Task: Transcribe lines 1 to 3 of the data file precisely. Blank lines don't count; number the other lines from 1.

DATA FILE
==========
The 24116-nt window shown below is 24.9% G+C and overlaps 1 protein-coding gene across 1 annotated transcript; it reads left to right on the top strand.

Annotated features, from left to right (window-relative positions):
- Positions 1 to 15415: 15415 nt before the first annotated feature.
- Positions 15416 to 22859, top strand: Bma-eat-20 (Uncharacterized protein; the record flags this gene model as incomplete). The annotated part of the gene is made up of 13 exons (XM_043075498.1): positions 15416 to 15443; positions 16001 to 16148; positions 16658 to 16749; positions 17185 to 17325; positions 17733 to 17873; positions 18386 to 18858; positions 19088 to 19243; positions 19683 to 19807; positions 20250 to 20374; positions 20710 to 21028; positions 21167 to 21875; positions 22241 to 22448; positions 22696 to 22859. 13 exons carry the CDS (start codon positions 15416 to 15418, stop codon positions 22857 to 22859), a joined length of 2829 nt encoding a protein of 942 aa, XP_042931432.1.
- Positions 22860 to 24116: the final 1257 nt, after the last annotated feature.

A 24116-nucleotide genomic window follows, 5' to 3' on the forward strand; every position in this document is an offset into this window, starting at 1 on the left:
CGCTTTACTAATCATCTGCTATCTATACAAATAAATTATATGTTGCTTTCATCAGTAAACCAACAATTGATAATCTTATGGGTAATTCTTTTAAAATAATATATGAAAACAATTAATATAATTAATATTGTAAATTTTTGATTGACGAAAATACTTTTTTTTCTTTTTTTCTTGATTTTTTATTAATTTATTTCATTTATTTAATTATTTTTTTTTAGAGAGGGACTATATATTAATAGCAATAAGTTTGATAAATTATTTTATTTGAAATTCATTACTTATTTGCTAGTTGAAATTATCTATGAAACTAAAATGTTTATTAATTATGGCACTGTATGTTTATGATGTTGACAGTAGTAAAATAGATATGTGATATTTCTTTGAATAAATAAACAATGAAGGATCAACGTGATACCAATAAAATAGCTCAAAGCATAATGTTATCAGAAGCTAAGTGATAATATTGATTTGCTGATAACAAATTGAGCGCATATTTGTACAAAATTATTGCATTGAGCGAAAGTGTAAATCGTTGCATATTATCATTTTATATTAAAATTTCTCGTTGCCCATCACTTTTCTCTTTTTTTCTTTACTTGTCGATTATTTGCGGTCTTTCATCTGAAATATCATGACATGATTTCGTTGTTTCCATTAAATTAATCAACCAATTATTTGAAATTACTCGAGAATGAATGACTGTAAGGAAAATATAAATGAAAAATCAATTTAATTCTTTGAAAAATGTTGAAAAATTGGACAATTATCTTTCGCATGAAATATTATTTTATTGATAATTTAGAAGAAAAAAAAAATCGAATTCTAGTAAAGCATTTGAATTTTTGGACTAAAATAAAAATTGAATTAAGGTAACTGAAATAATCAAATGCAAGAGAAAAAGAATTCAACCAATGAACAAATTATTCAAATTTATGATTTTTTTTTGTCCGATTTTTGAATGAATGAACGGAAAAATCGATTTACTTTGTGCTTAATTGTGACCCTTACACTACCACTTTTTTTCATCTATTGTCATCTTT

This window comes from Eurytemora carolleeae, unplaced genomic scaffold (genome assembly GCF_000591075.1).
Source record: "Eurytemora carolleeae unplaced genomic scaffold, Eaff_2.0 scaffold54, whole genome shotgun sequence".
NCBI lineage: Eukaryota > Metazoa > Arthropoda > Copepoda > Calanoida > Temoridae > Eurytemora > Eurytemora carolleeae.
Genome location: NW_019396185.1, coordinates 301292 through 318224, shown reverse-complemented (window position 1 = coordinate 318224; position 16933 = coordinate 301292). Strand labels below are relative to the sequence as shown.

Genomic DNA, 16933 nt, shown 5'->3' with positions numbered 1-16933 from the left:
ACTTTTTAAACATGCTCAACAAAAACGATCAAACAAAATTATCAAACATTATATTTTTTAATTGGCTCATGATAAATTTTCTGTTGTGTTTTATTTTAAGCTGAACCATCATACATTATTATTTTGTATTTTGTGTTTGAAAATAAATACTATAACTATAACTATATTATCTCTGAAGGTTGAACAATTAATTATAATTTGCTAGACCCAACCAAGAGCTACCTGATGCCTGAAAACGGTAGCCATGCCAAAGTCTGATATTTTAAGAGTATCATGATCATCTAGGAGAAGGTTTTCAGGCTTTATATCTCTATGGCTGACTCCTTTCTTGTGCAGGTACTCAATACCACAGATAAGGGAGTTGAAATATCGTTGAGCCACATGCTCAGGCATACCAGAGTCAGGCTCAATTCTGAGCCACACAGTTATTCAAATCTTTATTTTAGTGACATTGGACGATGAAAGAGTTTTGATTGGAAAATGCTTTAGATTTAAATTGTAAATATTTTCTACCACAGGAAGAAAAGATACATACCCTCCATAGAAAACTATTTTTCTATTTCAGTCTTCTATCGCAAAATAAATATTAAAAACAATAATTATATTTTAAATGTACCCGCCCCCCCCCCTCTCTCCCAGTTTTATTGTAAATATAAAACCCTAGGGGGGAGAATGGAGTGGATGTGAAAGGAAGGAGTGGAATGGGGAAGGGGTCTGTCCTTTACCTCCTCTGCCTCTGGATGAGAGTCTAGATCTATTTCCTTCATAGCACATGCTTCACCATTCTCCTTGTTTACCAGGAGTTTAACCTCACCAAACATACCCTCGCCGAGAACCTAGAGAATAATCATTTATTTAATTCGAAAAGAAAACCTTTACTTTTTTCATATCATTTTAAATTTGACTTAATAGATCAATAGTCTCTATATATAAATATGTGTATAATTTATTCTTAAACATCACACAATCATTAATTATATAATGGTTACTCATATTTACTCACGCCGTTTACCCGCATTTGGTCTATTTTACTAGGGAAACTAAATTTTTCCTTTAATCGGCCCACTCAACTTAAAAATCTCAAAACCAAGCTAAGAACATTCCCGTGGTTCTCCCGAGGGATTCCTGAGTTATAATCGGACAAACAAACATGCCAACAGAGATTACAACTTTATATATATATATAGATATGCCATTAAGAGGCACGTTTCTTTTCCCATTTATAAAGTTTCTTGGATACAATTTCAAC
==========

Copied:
The 24116-nt window shown below is 24.9% G+C and overlaps 1 protein-coding gene across 1 annotated transcript; it reads left to right on the top strand.

Annotated features, from left to right (window-relative positions):
- Positions 1 to 15415: 15415 nt before the first annotated feature.